The Best Hybrid Mowers for Green Gardeners: Electric Reel Mowers

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razorcut-accu-.jpgWant to green that lawn care but these cons outweigh the pros of both electric rotary push mowers and reel mowers?

Ivy at Shakyard and one reader named Indie both feel this way. In fact, Indie brought up a great question about it on a recent post about reel mowers.

She says,

“We bought a reel mower recently and it won’t cut some of the weeds. Since our “lawn” is almost entirely weeds, this is a problem. Any ideas? We plan to reseed the lawn, probably in the Fall, but in the meantime our lawn looks cruddy.”

Have you ever heard that complaint or, even worse, found yourself in the same boat?

An electric reel mower may be the answer to your green lawn care prayers.

What everyone considering a reel mower should know, is that many reel mowers are not rated to cut tall weeds or thicker varieties of common grasses — like Zoysia, St. Augustine, and Bermuda.

Where regular reel mowers fail is where the electric reel mower powers through.

No, literally.

It seems to me that there are only 2 real options when it comes to buying an electric reel mower, the Sunlawn 2007 EM-2 and the 2008 Brill Accu 38.

 

2008 Brill Razorcut Accu 38

The Brill (pictured above) seems like it’d be the way to go.

Here are the specs:

  • 24V cordless electric motor
  • multipurpose 24-volt NiCad PowerAccu battery
  • mows up to 2,500 sq. ft. on a full charge (30 minutes), battery gives approximately 500 charging cycles.
  • weighs 29 pounds (no need for self-propulsion with the light weight of this cordless electric lawn mower, as it is lighter than even most unpowered reel mower!)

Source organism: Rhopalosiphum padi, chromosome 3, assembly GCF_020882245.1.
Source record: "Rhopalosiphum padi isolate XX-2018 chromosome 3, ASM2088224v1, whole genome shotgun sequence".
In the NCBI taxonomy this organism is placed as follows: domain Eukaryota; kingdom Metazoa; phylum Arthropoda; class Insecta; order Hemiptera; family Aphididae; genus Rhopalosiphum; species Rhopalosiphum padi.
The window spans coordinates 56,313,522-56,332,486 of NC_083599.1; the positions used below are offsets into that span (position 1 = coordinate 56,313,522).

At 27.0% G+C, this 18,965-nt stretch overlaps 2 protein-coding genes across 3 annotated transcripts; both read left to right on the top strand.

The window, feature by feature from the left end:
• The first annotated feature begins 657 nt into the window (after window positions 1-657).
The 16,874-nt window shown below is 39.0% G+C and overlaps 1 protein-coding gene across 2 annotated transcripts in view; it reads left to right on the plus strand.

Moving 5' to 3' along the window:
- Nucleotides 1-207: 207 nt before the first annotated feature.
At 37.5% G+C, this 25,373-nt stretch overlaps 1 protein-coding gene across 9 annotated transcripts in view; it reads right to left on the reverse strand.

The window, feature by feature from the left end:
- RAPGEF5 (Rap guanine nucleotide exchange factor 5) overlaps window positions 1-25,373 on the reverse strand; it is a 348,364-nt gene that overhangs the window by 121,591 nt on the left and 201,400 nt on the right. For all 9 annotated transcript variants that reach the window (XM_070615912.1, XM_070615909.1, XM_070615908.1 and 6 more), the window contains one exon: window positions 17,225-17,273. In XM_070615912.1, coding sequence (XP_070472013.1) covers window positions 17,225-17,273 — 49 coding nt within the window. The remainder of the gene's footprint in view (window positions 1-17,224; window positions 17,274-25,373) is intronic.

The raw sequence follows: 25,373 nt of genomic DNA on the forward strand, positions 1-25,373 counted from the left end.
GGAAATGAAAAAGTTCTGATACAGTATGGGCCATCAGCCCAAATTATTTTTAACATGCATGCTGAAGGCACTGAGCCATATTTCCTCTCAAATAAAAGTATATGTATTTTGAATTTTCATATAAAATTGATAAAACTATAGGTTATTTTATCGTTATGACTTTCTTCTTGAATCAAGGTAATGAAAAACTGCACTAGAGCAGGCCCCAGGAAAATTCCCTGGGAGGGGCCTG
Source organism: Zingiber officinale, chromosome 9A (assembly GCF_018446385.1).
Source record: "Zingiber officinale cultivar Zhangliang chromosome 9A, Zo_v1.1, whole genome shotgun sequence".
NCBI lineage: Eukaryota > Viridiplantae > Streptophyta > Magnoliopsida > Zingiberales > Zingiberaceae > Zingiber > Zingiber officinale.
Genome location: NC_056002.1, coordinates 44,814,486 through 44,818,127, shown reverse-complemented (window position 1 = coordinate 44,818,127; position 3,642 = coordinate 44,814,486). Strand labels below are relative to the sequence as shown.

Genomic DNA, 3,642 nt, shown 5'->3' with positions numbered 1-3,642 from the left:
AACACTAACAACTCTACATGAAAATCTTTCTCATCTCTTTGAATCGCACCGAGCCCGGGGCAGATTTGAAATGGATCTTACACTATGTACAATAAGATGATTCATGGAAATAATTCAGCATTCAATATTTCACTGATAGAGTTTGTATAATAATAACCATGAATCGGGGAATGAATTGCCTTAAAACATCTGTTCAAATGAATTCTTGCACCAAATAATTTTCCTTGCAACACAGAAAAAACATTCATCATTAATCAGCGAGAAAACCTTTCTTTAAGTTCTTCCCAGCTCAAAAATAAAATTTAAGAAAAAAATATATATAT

• flame hardened non-contact blade system outlasts any other reel push mower and rarely needs sharpening
  • sealed, maintenance free ball bearings
  • cordless electric mower operates as standard manual push mower as well

Did you catch that last one? Yeah, if your battery dies the mower is the only electric reel mower that can be used equally well as a regular push mower once the battery juice is used up.

David Temple from PeoplePoweredMachines told me via email that it is not suggested for bermuda grass (but Zoysia and St. Augustine should be fine when used as a POWERED reel mower).

You can purchase the Brill Razorcut Accu 38 from PeoplePoweredMachines (with free shipping). That price does not include the grass catcher.

 

sunlawn-em-2.jpg

2007 Sunlawn EM-2

Even though the Brill Razorcut Accu 38 seems to be a smidge better of a choice, it doesn’t appear to be by much.

The EM-2’s specs look like:

  • Weight 35.2 pounds
  • Cutting width 16 inches
  • Cutting height .4 – 2.25 inches, easily adjustable
  • Contact-free blade design for exceptional ease of pushing
  • Precision ground, flame hardened, bearing mounted blades
  • Expected reel mower blade life without sharpening 7 to 10 years
  • Utilizes 2 commonly available 12V 7Ah SLA batteries — which can be purchased at Radio Shack (approximately 300 charges and will power the mower for 75 minutes each)
  • 6 hours to full recharge

Wired Magazine reviewed the EM-2 against 3 other electric push mowers last summer and found it to be the best of all 4. Even though it officially cuts up to 2.25” high, their review said it plowed down 4”!

It’s also really important to note that the Sunlawn EM-2 is the ONLY electric reel mower I’ve found that is rated to cut the hardy (and annoying) Bermuda grass.

You can also buy the Sunlawn EM-2 from PeoplePowered Machines (with free shipping) and includes 2 batteries and the grass catcher!

 

So Which One Is The Best Electric Reel Mower?

The Sunlawn EM-2 has 7 blades, the Brill Razorcut Accu has 5.

The EM-2 can only be used as a powered reel mower, the Razorcut Accu can be used as either powered or manual.

The EM-2 currently comes with 2 batteries and a grass catcher for $379, the Razorcut Accu comes with 1 battery and no grass catcher for $429.

The EM-2 is alleged to have a choking problem — although it is probably being caused by walking too fast, mowing grass that’s too tall, or mowing at too low of a height–nevertheless, here is the video:

If you’ve tried a reel mower without much success, would you consider trying an electric powered reel mower? If you were considering a reel mower for the first time, would you spend a little extra to have the comfort of the extra power from the electric motor?